And what the free vacation with the holiday was for the Greater was exactly that – it was a Happy Meal toy to take everybody’s eyes off the price. No one believes this, but it’s the truth. For 11 years, they were the only bank in the world that never advertised an interest rate. We just came on TV and online and we just said get a home loan, get a free holiday or get a free vacation. Eleven years, and it’s a home loan product, and not once did they ever advertise the interest rate. Guess what? They were the highest interest rate in the world throughout those 11 years. When they decided to say goodbye to Seinfeld, and I had left, what do you think the new board did? Basically I wasn’t even cold, and they went back to interest rates, and I happen to know because I know people within the organization, they are now struggling to get to 70 percent of budget every month.
James: So basically they’ve taken on the likes of John Simons and Aussie Home Loans. They’re saying, hey, we want to take on Coca-Cola.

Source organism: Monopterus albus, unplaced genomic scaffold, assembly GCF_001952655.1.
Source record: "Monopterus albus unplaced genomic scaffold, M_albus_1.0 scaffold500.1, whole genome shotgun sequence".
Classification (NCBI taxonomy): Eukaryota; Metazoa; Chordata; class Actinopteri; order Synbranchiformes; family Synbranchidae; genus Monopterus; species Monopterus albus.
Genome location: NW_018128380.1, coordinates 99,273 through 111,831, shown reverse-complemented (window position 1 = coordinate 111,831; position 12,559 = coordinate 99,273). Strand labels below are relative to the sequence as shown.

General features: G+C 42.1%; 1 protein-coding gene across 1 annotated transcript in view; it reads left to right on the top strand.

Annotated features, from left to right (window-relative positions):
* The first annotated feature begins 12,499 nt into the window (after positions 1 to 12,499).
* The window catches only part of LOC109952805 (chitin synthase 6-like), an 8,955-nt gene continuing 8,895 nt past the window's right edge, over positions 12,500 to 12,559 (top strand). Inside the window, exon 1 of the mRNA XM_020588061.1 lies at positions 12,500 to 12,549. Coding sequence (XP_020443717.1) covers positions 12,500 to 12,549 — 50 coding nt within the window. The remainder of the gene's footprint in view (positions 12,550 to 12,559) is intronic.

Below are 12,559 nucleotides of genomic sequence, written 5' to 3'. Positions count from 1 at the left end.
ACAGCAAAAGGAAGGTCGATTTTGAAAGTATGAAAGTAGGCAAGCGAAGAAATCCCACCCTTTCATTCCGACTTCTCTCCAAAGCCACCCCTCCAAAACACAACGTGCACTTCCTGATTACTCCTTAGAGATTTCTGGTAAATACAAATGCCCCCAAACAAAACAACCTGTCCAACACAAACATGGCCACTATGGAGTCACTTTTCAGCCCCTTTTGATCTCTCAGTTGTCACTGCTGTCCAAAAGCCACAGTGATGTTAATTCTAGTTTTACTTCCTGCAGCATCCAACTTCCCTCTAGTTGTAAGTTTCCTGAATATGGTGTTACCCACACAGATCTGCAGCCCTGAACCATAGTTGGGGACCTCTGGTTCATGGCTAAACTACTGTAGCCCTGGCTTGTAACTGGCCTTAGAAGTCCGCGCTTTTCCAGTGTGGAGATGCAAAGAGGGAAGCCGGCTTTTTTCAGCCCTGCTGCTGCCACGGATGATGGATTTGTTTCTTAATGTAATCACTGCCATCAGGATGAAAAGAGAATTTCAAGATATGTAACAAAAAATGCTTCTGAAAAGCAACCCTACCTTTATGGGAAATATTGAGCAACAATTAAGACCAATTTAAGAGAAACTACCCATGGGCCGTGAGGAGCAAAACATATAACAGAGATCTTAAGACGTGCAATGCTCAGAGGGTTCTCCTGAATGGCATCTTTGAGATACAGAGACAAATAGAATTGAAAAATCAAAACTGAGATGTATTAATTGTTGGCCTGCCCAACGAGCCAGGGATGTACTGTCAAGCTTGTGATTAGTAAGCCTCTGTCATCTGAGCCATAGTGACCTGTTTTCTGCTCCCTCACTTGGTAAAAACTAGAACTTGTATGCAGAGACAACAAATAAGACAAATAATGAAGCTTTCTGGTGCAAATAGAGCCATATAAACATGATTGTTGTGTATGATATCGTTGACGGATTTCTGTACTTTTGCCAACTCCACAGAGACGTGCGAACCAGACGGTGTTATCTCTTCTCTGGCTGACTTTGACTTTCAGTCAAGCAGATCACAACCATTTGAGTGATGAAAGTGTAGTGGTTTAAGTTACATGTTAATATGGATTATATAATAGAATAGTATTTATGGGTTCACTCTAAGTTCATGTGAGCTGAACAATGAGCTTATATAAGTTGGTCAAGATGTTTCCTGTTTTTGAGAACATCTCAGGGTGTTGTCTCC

John: You got it. And they’re not going to win because they’re a challenger brand, and a challenger brand will never beat Coca-Cola, it’ll never beat Toyota, it’ll never beat Kellogg’s. And so therefore as a challenger brand, which I suspect everyone who’s listening to this is, I certainly am and so are you, my 40-ton gorilla is an advertising agency. And I make it very clear to everybody, we’ll go with this advertising agency, you’ll get the old fart like me that’ll win the business, but then you get a little 23-year-old boy or girl that will service your account. Good on you. Good luck.
And so I really do distinguish myself from them, because I say they get me, and I’m sure you do the same. And in this instance, the Greater Building Society trying to take on Westpac or the Commonwealth Bank, any of these Big Four conglomerates, there’s not a chance they’re going to win on interest rate. The only reason they stole market share before was that they got right away from interest rate and created the wow factor.